Historic downtown Baker City pulls out the stops for solar eclipse

Historic downtown Baker City pulls out the stops for solar eclipse

The open spaces and clear summer skies in eastern Oregon’s Baker County make it a prime spot to view a major astronomical event like Monday’s solar eclipse.

“The nice thing is, you’ll have a really nice view just about anywhere here in the valley floors,” said Baker County director of tourism Timothy Bishop.

Bishop says the county has been preparing for the eclipse, with help from state resources, for about a year and a half. They originally budgeted for 50,000 visitors to the county, but Bishop says it’ll likely end up looking more like 35,000 people.

Per a 2015 census, the population of Baker County is roughly 16,000.

Baker City, the county seat, has just shy of 10,000 residents. It was a gold rush town – a ‘Paris of the American West’- and much of it’s historic downtown remains intact, including the Geiser Grand Hotel.

“We had two opera houses here, this is where you got your French dress from Paris and all of that so this hotel, when you understand that past, this hotel makes sense that it’s here,” said Barbara Sidway, who owns the historic hotel.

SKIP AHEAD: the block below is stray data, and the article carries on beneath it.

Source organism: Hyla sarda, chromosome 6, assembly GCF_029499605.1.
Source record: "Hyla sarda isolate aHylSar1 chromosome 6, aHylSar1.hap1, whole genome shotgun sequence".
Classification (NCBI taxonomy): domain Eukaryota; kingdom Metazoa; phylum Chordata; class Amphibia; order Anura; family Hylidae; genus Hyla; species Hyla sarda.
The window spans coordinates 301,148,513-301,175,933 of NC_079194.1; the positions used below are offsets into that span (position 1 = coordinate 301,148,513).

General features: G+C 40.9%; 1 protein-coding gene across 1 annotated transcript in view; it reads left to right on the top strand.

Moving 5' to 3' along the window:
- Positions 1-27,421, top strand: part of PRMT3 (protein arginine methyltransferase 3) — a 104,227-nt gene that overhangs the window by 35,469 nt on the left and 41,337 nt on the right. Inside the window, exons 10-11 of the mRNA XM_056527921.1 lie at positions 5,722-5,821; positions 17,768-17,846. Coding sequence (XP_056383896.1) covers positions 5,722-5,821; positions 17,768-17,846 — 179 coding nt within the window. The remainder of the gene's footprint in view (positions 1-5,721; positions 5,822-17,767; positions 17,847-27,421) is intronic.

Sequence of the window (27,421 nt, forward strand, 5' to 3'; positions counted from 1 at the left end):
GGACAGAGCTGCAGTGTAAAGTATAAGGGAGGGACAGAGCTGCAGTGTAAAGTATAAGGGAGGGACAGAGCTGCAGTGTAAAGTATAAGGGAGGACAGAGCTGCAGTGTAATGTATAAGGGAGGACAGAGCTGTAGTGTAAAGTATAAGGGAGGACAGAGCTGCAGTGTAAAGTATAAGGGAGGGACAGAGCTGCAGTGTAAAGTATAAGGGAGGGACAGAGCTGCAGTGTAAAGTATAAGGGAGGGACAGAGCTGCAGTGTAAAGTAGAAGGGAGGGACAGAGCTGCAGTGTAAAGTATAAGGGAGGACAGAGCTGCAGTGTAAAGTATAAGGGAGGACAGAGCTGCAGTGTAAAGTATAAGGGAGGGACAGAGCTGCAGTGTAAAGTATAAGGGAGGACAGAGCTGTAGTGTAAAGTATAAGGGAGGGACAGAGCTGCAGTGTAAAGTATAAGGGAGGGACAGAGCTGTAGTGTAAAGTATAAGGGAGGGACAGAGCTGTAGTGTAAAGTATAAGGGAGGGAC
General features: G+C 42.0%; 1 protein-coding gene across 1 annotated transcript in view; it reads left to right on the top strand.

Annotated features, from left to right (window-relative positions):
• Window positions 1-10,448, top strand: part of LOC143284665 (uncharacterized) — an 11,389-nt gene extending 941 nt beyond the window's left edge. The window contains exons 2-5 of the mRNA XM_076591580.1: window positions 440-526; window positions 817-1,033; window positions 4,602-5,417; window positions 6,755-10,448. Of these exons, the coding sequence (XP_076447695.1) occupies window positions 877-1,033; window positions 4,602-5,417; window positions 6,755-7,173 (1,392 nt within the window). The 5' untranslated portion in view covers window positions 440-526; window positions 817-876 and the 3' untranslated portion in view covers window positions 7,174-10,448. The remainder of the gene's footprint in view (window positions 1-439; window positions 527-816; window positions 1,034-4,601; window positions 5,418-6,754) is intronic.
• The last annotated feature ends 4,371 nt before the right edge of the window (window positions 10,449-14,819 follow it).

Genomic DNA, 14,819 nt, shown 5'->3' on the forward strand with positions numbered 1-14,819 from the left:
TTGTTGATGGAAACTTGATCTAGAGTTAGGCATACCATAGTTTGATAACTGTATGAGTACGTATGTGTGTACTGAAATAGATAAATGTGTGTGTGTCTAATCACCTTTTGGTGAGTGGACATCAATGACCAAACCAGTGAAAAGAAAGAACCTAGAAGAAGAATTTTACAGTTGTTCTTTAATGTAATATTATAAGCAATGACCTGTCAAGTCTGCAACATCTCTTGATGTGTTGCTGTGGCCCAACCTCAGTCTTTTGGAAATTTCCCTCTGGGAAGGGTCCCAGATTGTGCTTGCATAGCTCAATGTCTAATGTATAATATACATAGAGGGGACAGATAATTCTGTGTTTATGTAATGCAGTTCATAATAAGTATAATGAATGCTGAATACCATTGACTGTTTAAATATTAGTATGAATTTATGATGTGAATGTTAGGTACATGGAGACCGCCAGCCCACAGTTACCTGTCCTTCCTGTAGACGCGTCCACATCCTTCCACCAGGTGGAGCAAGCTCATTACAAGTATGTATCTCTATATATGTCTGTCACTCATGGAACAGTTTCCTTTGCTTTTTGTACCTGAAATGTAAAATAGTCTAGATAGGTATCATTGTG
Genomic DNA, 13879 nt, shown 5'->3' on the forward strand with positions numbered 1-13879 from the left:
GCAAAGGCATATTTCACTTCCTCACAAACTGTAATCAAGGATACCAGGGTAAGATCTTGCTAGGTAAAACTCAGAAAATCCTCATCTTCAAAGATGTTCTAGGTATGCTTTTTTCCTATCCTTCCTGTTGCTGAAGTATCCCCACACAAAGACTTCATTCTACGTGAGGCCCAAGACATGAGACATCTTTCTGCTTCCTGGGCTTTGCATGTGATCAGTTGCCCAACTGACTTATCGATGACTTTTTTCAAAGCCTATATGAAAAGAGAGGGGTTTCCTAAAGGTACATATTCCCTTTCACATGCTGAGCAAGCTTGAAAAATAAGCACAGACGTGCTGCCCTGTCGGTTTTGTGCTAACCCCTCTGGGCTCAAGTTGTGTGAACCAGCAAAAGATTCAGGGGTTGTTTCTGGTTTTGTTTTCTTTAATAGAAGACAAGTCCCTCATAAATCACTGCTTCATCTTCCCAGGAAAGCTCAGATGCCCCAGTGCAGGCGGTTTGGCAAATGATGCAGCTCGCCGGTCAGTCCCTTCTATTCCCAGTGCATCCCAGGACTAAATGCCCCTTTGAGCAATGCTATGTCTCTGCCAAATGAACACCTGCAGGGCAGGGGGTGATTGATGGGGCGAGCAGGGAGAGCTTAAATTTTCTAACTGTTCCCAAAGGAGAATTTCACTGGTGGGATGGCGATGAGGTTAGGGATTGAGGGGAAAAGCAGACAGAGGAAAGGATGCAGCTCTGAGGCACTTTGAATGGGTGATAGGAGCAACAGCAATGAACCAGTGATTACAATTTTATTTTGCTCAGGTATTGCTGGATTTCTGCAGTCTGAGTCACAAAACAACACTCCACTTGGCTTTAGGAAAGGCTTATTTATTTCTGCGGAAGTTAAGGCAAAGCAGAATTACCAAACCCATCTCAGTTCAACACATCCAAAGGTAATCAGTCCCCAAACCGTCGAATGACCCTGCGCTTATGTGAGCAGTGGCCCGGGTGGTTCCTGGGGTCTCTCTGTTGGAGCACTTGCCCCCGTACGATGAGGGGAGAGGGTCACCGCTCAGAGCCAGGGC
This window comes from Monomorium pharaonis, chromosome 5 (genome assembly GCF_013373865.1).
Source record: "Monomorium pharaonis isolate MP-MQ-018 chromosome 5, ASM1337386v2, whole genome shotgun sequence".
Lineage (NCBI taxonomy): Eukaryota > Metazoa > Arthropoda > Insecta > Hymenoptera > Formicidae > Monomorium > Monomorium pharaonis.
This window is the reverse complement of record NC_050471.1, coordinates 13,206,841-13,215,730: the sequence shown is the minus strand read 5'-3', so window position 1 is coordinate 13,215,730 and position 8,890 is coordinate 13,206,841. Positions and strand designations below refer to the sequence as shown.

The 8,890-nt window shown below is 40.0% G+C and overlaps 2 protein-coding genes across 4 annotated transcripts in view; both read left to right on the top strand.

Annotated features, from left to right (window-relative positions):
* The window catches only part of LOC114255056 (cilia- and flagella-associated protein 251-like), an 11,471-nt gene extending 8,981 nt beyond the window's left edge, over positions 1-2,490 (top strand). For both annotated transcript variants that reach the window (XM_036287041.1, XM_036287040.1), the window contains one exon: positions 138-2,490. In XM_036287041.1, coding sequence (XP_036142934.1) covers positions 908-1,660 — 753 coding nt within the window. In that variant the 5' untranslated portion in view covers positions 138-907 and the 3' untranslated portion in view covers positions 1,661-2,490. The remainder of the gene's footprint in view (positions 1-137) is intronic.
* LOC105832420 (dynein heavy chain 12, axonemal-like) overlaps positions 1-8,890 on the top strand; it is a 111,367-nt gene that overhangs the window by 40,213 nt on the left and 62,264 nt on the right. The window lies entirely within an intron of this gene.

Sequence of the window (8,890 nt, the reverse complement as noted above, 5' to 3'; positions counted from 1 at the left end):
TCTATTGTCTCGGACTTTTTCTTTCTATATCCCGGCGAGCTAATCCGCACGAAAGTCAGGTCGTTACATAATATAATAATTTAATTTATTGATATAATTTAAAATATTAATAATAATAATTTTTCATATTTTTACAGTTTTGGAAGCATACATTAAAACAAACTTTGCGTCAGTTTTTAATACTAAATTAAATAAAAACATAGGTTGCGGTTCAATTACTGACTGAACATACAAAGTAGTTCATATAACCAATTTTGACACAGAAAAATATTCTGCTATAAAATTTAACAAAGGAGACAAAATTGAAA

The Geiser Grand opened in 1889, 19 years before the last cross-continental solar eclipse made Baker City famous as the U.S. Naval Observatory’s viewing spot of choice. Sidway and the hotel staff have been preparing for Monday’s event for awhile.

“Over three and a half years ago, a guy came to the front desk wearing some kind of eclipse-y t-shirt and he says ‘you don’t even know what’s going to be happening to you, let me tell you,'” Sidway said.

Within a year from that encounter, all the Geiser’s rooms for this weekend were booked.

“This is the biggest tourism event of the century. That’s it, I mean, no question about it,” Sidway said.

To get her guests prepared for the eclipse, Sidway brought in NASA recognized scientists Larry Crumpler and Jayne Aubele. The husband-wife duo traveled from Albuquerque, New Mexico to teach a number of presentations on Saturday and Sunday to show attendees what the eclipse might look like, when exactly it will reach totality in Baker City and how best to photograph it.

“This really unusual lighting, and it’s just a strange eerie sort of thing,” Crumpler said.

Having seen several eclipses, including one total eclipse, Crumpler’s advice holds. But he recommends spending at least part of the brief totality with the phones and cameras off.

“Stand there and look at it. Don’t try to take pictures and don’t try to capture the experience because you can’t,” he said.